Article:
Several additional controversial amendments have been offered to S. 3240, but it is not yet clear which, if any, will come up for a vote. Sen. Marco Rubio (R-FL) offered an anti-collective bargaining amendment that would amend the National Labor Relations Act to allow employers to unilaterally decide to pay higher wages to chosen employees, even if it breaches union contracts. Sen. Jeff Sessions (R-AL) has filed a damaging amendment that would require all SNAP applicants to present narrowly-defined documentation, a barrier that will cause many citizens to lose food assistance, and it would end SNAP eligibility for citizens and legal residents who live with a family member who is undocumented. Another Sessions amendment would repeal performance bonuses that states currently receive for improvements in SNAP participation and accuracy rates. One positive amendment, offered by Sen. Kirsten Gillibrand (D-NY) and supported by AFSCME, would restore the $4 billion cut in SNAP funding.

It is not clear how long the bill will remain on the Senate floor. The House’s farm bill has not yet passed out of Committee. 

Compromise on a Highway Bill Appears Unlikely

The likelihood of the House and Senate highway negotiators reaching an agreement on a surface transportation bill continues to fade this week, with Democrats and Republicans publicly blaming each other for their lack of progress on major areas of disagreement. One involves the House GOP leadership’s insistence on easing environmental and regulatory reviews of transportation projects. Also, the House language allowing fast approval of the Keystone XL pipeline continues to delay the bill’s progress.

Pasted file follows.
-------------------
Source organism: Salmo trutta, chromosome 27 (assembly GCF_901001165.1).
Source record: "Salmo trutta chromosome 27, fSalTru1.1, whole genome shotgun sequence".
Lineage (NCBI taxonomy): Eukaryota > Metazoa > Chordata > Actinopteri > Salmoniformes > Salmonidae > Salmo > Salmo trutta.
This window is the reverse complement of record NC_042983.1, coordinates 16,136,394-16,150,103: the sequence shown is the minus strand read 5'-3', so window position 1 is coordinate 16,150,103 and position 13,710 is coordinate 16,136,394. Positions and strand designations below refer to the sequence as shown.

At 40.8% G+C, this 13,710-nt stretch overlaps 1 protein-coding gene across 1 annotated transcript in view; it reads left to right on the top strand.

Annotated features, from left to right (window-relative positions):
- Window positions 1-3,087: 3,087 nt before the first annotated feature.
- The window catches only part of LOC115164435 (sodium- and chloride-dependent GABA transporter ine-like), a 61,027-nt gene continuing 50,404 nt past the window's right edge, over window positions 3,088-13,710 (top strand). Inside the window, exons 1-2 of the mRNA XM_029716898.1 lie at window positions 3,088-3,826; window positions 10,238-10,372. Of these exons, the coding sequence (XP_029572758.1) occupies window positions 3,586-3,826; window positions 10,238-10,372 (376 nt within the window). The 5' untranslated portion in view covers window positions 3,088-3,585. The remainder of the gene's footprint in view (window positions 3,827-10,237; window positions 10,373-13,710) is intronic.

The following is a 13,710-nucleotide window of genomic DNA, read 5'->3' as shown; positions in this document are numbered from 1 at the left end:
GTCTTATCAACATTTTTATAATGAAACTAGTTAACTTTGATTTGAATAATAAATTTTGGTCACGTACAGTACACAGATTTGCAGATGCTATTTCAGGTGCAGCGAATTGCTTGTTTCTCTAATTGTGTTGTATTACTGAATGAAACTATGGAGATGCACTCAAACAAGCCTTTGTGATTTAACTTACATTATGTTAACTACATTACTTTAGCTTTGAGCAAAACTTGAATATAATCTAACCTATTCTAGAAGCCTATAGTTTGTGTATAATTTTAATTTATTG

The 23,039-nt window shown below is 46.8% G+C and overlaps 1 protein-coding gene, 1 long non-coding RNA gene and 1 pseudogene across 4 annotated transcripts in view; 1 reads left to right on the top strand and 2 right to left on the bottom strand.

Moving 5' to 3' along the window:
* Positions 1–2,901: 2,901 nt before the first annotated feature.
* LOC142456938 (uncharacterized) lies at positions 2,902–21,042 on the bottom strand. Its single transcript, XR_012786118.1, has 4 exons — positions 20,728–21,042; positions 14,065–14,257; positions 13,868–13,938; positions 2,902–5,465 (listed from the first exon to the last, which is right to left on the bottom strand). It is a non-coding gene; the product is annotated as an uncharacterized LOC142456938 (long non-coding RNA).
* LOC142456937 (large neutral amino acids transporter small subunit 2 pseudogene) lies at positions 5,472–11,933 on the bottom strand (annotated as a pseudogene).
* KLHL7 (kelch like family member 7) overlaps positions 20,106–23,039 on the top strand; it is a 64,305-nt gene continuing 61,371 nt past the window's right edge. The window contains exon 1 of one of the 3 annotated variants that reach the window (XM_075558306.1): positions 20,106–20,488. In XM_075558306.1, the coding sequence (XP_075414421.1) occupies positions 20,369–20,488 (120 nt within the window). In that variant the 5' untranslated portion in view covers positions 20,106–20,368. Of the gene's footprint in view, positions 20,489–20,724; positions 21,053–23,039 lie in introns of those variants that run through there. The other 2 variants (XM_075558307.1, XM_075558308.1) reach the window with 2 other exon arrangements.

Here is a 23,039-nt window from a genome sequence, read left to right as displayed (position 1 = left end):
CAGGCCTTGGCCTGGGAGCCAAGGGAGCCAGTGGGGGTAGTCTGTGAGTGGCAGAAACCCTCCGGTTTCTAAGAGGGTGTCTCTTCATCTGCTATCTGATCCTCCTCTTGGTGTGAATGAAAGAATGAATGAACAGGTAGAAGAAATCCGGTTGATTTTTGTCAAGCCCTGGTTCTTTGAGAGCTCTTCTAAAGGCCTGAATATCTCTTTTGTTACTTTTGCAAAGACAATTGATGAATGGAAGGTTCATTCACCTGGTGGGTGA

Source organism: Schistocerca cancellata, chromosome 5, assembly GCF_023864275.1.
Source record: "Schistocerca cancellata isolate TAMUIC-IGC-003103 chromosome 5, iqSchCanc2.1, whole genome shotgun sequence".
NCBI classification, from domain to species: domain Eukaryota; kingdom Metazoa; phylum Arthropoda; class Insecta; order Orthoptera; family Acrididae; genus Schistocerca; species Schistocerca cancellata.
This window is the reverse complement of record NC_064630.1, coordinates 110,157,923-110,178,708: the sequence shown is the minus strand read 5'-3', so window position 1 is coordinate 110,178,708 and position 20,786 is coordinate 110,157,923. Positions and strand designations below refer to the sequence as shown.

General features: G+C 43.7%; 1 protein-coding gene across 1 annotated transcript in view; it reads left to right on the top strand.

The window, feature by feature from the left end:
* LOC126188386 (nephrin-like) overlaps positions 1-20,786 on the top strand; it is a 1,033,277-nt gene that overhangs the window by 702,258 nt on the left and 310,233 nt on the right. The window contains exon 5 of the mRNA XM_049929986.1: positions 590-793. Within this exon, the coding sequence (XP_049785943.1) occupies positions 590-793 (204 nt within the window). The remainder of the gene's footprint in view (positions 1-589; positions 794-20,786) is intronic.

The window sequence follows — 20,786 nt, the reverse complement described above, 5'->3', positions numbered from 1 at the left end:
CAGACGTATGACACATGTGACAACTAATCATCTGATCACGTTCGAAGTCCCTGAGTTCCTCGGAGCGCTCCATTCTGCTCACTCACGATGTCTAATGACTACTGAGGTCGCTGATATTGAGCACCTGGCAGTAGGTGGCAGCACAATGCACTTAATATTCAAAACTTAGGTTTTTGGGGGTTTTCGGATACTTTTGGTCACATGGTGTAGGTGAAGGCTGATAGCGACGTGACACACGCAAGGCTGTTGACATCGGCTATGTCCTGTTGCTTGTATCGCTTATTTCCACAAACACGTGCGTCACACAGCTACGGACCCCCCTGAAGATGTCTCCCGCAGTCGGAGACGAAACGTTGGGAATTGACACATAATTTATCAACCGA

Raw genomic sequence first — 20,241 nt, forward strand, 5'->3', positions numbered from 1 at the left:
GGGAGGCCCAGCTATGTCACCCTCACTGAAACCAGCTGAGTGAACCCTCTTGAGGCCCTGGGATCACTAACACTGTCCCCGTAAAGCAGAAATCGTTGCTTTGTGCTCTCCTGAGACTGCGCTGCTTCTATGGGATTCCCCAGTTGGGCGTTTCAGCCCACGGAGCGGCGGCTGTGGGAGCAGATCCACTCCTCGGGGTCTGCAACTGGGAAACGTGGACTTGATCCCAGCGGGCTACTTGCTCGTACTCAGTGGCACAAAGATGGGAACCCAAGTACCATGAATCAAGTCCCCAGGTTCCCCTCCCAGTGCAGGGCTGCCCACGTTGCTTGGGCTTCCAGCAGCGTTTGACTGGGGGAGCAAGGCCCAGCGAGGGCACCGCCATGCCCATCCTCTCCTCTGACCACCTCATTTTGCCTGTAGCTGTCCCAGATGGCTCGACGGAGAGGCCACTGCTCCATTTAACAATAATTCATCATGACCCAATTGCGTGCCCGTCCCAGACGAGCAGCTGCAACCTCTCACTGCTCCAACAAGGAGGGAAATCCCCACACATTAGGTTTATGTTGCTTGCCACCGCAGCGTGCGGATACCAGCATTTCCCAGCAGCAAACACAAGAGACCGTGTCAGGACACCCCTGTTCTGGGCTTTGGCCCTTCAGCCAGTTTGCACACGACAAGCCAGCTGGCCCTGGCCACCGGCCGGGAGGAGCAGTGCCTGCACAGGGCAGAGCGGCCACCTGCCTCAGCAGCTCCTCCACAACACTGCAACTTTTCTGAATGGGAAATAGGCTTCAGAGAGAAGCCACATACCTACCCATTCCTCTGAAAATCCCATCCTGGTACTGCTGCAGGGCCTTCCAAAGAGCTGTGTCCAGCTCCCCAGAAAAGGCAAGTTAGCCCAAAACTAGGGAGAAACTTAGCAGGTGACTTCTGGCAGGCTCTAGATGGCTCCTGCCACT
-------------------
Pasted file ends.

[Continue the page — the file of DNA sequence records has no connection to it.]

With thousands of jobs as risk, Democratic leaders have called on House leaders to simply pass the earlier-approved bipartisan Senate bill (S. 1813). The House leadership has failed to bring its own multi-year bill to the floor for a vote, and instead passed a short-term extension. Meanwhile, House negotiators continue to insist that provisions be included in the negotiations that were never voted on in the House. AFSCME strongly opposes the House bill provisions advocating privatization. There is growing sentiment among those involved in the negotiations that it is unlikely an agreement can be reached before the end of the month. House Speaker John Boehner (R-OH) said if an agreement is not reached he would insist on a six-month extension. This would postpone work on this bill until after the November elections.

Senate Holds Historic ENDA Hearing

For the first time in U.S. history an openly transgender person testified before a Senate committee. Kylar Broadas, founder of the Trans People of Color Coalition, testified on June 12 before the Senate Committee on Health, Education, Labor and Pensions in support of the Employment Non-Discrimination Act (ENDA) (S. 811), AFSCME-supported legislation that prohibits non-religion-based employers with at least 15 employees from discriminating on the basis of sexual orientation or gender identity. Broadas testified how he and countless other transgender people lose their jobs and careers because of their transgender status.